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May 17, 1902


JAMA. 1902;XXXVIII(20):1308-1309. doi:10.1001/jama.1902.02480200022006

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The physician probably meets with no more unexpected surprises in ordinary practice than those which come from the renewal of his prescriptions. Some combination of drugs that he meant should meet a temporary indication and against whose prolonged use—if such a possibility had occurred to him—he would himself have been the first to protest, he finds at times has been used for long periods, perhaps even months. Fortunately, the human system, as a rule, soon accommodates itself to most ordinary drugs and accomplishes its work in spite of the disturbing element.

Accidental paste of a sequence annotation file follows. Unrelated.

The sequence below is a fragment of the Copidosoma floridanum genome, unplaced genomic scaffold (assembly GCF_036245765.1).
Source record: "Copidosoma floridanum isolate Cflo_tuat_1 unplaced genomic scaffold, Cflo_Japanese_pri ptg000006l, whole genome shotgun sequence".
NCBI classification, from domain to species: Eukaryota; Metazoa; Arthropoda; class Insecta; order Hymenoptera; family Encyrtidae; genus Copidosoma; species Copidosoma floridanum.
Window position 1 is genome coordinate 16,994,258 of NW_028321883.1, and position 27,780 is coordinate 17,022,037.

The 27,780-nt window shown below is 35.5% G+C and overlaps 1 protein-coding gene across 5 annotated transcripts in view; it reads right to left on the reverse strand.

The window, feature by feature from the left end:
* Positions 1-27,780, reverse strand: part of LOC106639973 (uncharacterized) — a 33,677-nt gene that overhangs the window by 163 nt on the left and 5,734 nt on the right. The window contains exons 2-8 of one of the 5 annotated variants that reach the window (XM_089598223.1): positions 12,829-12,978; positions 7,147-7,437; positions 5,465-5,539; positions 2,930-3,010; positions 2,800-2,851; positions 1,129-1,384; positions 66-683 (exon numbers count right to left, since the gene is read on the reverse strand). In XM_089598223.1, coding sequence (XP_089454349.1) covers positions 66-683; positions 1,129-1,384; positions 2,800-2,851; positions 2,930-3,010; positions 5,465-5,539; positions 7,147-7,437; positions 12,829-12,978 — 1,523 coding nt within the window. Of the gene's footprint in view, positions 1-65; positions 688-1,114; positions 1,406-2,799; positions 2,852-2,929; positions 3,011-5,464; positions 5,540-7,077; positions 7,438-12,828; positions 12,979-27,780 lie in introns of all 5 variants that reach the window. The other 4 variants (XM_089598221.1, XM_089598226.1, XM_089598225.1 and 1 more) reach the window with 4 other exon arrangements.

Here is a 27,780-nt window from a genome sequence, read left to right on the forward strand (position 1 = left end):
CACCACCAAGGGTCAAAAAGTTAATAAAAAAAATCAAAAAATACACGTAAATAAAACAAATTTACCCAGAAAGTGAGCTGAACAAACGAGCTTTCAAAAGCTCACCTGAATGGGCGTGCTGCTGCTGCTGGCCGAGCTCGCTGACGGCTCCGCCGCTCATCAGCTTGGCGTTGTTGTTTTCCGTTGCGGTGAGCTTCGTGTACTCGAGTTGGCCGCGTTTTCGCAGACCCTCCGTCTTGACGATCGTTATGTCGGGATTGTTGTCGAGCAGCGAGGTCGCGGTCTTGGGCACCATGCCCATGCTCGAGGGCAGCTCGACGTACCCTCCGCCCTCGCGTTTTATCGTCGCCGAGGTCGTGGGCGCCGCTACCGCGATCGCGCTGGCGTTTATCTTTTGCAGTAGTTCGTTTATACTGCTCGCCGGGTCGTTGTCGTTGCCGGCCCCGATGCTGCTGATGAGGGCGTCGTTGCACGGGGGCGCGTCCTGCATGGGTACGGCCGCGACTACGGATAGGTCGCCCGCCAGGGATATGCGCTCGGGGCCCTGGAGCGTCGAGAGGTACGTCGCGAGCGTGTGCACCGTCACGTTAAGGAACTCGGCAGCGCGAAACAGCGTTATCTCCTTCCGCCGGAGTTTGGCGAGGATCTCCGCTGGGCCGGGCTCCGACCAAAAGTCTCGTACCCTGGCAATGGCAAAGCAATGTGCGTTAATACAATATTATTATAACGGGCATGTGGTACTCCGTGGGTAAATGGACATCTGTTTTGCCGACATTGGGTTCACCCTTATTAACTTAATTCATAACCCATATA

Occasionally a prescribed remedy becomes a sort of fetish with the patient, who is sure that he, or more often she, would not be well without it. Perhaps too. friends are persuaded to use the remedy for indications utterly foreign to the conditions for which the original prescriber wrote.

If the renewal of prescriptions were always as harmless in

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